Did you watch the crime drama Maigret recently on TV? They were adapted from the novels by Georges Simenon and portrayed the French detective Jules Maigret. What made the new series stand out from previous ones, however, was the main character. The role of Mairget was played by Rowan Atkinson. I think Rowan portrayed Maigret very well indeed, but I kept expecting him to turn to the camera, open his eyes wide and grin like Mr Bean. That is the challenge for an actor portraying a serious role when he is associated with a very funny one. Rowan is in fact a very good hypocrite.
Jennifer Aniston, Courteney Cox, Lisa Kudrow, Matt LeBlanc, Matthew Perry, and David Schwimmerwere the six actors in the TV series… that’s right – Friends. It is hard to believe Friends first aired 24 years ago and lasted 10 seasons. You either loved it or hated it. If you’re a fan, you probably binge-watched Friends growing up. And in 2004 you may have bought the exclusive, limited edition “Friends are Forever” season finale from Warner Brothers and possibly even the Friends Party Pack which enabled you to host the perfect evening to watch the final episode with your own friends, complete with the Friends party invitations, a commemorative serving tray, coffee, party recipes, coasters and trivia card game.What made Friends as a series so popular? I don’t think it was simply the acting, the folksy humour or even the static between six young and attractive men and women living in close proximity. I think what made Friends so popular as a series was because friendship and companionship touches our deepest need. And in this fictional encounter between six different people who became friends, millions of people have lived out their own hopes, struggles and dreams. While millions without Netflicks may have mourned the end of the series, the amazing truth of the Bible is that God wants to be your best friend forever.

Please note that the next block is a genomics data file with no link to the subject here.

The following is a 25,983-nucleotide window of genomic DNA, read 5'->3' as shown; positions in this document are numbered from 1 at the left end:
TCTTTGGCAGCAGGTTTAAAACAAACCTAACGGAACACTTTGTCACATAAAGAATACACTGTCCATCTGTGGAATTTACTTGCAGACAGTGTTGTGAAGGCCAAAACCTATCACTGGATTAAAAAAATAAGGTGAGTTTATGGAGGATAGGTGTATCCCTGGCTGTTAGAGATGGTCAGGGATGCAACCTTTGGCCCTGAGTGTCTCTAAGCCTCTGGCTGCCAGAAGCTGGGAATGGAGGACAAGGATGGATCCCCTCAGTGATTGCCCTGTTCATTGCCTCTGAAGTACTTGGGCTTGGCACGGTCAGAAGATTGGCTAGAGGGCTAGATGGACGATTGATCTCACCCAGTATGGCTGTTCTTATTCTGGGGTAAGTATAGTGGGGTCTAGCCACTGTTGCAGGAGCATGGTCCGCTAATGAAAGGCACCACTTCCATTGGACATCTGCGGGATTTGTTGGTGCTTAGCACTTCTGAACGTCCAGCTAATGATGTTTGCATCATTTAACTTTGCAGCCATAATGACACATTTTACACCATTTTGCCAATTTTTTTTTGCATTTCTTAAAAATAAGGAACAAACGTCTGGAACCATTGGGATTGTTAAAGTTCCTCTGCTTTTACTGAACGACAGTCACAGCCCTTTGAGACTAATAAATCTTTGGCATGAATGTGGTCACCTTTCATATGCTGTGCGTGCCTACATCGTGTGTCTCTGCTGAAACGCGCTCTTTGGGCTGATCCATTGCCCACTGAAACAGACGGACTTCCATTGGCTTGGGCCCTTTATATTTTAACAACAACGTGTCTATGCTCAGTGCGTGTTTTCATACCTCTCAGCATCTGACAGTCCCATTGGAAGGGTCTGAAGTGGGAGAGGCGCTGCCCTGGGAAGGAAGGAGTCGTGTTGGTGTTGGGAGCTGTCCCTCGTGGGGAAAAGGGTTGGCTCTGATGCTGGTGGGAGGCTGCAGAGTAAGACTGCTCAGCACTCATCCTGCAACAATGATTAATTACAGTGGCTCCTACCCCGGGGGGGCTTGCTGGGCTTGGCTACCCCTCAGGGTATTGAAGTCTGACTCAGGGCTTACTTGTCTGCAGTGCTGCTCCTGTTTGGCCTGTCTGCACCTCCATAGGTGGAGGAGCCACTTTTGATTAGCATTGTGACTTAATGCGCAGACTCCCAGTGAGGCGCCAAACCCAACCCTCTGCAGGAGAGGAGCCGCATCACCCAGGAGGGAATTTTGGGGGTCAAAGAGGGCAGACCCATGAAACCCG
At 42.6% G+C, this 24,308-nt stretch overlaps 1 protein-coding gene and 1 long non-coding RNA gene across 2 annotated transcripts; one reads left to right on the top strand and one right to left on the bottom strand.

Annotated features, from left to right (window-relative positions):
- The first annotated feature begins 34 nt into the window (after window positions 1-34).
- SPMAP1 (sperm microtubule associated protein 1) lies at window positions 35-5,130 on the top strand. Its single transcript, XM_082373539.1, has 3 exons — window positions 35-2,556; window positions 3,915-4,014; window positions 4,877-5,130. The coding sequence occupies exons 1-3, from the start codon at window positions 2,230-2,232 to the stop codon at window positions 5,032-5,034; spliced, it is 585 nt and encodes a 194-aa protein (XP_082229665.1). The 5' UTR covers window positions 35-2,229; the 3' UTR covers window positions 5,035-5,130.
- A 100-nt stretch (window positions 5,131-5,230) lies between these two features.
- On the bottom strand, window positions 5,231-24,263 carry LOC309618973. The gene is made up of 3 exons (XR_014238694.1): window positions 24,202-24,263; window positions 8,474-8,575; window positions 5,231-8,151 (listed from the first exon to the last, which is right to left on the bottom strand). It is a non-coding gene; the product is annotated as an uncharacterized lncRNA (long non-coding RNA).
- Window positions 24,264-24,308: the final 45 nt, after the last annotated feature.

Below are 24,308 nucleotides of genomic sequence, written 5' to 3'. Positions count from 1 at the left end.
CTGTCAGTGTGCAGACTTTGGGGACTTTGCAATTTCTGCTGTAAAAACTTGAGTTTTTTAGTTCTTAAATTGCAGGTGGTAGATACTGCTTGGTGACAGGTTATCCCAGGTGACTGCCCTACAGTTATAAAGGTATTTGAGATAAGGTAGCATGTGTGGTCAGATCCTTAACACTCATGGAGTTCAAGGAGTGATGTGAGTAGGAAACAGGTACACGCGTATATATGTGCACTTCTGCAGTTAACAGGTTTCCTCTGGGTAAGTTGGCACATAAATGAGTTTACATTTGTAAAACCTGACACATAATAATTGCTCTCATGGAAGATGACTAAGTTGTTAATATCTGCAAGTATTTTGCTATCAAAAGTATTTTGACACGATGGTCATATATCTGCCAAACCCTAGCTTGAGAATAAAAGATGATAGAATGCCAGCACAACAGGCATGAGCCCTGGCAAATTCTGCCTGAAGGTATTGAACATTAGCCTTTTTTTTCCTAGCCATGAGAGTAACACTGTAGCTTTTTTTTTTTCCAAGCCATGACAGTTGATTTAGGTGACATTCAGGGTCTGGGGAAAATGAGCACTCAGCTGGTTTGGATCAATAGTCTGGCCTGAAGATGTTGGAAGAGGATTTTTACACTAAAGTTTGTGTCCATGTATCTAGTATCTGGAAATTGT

An interview with Roshan Muhammed Salih for Press TV on the weaponisation of antisemitism together with Jonathan Rosenhead, Emeritus Professor of Operational Research at the London School of Economics. Jonathan is also chair of the British Committee for the Universities of Palestine and executive member of Jewish Voice for Labour.
Five Strategies used by the Israel Lobby to silence critics. Recorded for Press TV.
Photos of yesterday’s conference organised by King’s College, London & Balfour Project: 1st May 2018.
Speakers included Sir Vincent Fean (former British Counsel-General, Jerusalem), Alon Liel (former Director-General, Israeli Foreign Ministry), Ghada Karmi (Palestinian doctor, writer, Research Fellow, Exeter University), Peter Shambrook (British historian specialising in the Middle East), Leila Sansour (Palestinian film maker based in Bethlehem) and Menachem Klein Department of Political Science, Bar-Ilan University, Israel and Visiting Professor, Kings College Middle East Studies Department). Continue reading
I wonder if you are old enough to remember the early Beatles hit, “Help”? How do the lyrics go? “Help. I need somebody. Help. Not just anybody. Help. You know I need someone. Help!” Some people view prayer that way. They only call on God when they have a problem.
Corrie ten Boom, knew the importance of prayer. She once asked the question, “Is prayer your steering wheel or your spare tyre?” While your car has both, they have very different purposes. When you are driving, your need to keep your hands on the steering wheel at all times.